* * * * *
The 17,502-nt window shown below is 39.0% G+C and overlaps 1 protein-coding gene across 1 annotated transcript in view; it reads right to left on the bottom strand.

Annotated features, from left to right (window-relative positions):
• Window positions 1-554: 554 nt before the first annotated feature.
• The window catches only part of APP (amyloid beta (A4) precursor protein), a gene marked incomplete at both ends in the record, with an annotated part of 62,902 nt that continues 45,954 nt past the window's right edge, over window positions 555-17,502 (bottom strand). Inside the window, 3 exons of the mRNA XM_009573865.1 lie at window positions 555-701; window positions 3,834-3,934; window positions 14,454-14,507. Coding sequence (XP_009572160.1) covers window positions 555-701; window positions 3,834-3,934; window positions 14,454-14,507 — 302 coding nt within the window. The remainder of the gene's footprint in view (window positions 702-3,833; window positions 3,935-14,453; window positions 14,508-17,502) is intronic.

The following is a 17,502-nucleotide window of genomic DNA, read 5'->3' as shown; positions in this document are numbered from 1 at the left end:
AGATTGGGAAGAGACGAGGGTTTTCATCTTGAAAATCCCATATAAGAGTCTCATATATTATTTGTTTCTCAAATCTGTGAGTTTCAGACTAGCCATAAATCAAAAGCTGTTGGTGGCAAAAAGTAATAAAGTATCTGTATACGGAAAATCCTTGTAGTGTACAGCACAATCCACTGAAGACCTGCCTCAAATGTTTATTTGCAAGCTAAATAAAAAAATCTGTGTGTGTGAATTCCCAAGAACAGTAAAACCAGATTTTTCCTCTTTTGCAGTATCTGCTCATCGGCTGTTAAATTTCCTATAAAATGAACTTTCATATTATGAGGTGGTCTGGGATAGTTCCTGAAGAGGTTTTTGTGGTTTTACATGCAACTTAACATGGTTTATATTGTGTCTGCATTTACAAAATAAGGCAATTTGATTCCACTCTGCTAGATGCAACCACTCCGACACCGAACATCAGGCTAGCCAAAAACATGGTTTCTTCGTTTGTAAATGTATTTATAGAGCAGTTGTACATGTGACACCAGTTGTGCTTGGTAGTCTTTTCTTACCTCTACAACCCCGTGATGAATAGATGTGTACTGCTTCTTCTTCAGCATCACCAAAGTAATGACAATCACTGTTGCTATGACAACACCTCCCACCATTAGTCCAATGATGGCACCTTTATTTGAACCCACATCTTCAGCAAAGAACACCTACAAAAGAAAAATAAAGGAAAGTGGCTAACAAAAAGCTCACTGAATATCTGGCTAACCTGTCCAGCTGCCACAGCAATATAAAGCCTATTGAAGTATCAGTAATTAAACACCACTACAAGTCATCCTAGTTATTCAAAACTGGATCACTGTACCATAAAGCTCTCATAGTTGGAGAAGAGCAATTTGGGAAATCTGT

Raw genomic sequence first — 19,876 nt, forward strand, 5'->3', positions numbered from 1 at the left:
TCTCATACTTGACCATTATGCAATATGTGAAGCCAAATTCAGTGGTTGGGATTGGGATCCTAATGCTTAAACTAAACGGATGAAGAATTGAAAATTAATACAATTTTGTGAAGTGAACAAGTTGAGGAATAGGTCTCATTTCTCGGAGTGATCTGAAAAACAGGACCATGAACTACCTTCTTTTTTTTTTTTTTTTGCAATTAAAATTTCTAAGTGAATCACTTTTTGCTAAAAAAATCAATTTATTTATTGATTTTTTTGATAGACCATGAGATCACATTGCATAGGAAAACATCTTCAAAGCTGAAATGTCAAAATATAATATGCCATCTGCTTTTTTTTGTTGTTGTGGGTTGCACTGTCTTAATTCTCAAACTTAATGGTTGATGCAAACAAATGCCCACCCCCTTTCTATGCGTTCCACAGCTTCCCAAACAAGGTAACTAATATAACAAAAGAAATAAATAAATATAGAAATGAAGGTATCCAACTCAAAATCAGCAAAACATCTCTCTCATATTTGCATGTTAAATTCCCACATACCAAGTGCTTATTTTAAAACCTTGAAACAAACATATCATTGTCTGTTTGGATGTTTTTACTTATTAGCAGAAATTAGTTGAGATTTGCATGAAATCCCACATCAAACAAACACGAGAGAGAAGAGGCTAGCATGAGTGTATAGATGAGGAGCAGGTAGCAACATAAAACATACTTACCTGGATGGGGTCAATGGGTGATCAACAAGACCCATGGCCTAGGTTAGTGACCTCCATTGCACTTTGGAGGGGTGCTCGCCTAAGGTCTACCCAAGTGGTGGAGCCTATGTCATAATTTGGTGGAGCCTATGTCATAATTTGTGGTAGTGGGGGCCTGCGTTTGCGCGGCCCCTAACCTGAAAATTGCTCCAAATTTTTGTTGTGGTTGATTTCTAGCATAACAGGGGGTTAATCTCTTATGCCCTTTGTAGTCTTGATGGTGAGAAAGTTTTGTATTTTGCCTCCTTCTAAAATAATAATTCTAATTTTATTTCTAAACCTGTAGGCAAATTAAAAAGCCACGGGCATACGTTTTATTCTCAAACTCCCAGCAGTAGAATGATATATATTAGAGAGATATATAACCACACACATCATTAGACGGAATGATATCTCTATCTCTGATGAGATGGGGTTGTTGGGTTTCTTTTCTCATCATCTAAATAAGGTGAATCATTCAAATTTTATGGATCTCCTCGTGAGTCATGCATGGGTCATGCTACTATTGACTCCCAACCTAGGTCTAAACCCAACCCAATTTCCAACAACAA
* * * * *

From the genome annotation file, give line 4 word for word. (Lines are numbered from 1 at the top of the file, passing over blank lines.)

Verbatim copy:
• The window catches only part of APP (amyloid beta (A4) precursor protein), a gene marked incomplete at both ends in the record, with an annotated part of 62,902 nt that continues 45,954 nt past the window's right edge, over window positions 555-17,502 (bottom strand). Inside the window, 3 exons of the mRNA XM_009573865.1 lie at window positions 555-701; window positions 3,834-3,934; window positions 14,454-14,507. Coding sequence (XP_009572160.1) covers window positions 555-701; window positions 3,834-3,934; window positions 14,454-14,507 — 302 coding nt within the window. The remainder of the gene's footprint in view (window positions 702-3,833; window positions 3,935-14,453; window positions 14,508-17,502) is intronic.